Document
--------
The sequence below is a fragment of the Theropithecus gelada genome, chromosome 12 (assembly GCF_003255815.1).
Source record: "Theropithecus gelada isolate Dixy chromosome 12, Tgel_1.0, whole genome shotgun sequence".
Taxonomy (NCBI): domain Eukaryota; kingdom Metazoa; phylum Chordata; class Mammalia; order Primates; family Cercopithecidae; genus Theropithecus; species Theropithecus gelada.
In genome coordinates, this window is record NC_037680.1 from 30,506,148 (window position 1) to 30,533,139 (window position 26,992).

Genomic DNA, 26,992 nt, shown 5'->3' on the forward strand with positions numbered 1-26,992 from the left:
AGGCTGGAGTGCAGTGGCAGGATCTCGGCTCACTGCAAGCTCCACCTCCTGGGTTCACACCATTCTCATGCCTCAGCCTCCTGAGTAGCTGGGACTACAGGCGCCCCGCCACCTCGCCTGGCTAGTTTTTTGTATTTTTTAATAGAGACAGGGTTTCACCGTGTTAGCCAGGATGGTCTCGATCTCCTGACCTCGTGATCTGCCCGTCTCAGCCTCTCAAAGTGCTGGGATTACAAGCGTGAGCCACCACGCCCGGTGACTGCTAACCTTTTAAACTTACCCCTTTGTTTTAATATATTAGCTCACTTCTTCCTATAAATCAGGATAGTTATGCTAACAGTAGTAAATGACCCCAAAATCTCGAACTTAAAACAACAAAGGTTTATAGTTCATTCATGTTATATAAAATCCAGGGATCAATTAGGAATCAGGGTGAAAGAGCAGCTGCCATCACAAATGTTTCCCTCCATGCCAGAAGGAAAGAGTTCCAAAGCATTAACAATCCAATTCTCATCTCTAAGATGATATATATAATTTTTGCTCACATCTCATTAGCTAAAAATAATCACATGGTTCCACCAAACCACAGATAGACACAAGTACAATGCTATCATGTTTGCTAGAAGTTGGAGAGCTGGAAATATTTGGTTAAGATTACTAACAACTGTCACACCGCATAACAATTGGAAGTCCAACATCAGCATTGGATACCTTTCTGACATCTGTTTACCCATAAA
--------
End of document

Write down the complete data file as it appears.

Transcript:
The sequence below is a fragment of the Theropithecus gelada genome, chromosome 12 (assembly GCF_003255815.1).
Source record: "Theropithecus gelada isolate Dixy chromosome 12, Tgel_1.0, whole genome shotgun sequence".
Taxonomy (NCBI): domain Eukaryota; kingdom Metazoa; phylum Chordata; class Mammalia; order Primates; family Cercopithecidae; genus Theropithecus; species Theropithecus gelada.
In genome coordinates, this window is record NC_037680.1 from 30,506,148 (window position 1) to 30,533,139 (window position 26,992).

Genomic DNA, 26,992 nt, shown 5'->3' on the forward strand with positions numbered 1-26,992 from the left:
AGGCTGGAGTGCAGTGGCAGGATCTCGGCTCACTGCAAGCTCCACCTCCTGGGTTCACACCATTCTCATGCCTCAGCCTCCTGAGTAGCTGGGACTACAGGCGCCCCGCCACCTCGCCTGGCTAGTTTTTTGTATTTTTTAATAGAGACAGGGTTTCACCGTGTTAGCCAGGATGGTCTCGATCTCCTGACCTCGTGATCTGCCCGTCTCAGCCTCTCAAAGTGCTGGGATTACAAGCGTGAGCCACCACGCCCGGTGACTGCTAACCTTTTAAACTTACCCCTTTGTTTTAATATATTAGCTCACTTCTTCCTATAAATCAGGATAGTTATGCTAACAGTAGTAAATGACCCCAAAATCTCGAACTTAAAACAACAAAGGTTTATAGTTCATTCATGTTATATAAAATCCAGGGATCAATTAGGAATCAGGGTGAAAGAGCAGCTGCCATCACAAATGTTTCCCTCCATGCCAGAAGGAAAGAGTTCCAAAGCATTAACAATCCAATTCTCATCTCTAAGATGATATATATAATTTTTGCTCACATCTCATTAGCTAAAAATAATCACATGGTTCCACCAAACCACAGATAGACACAAGTACAATGCTATCATGTTTGCTAGAAGTTGGAGAGCTGGAAATATTTGGTTAAGATTACTAACAACTGTCACACCGCATAACAATTGGAAGTCCAACATCAGCATTGGATACCTTTCTGACATCTGTTTACCCATAAA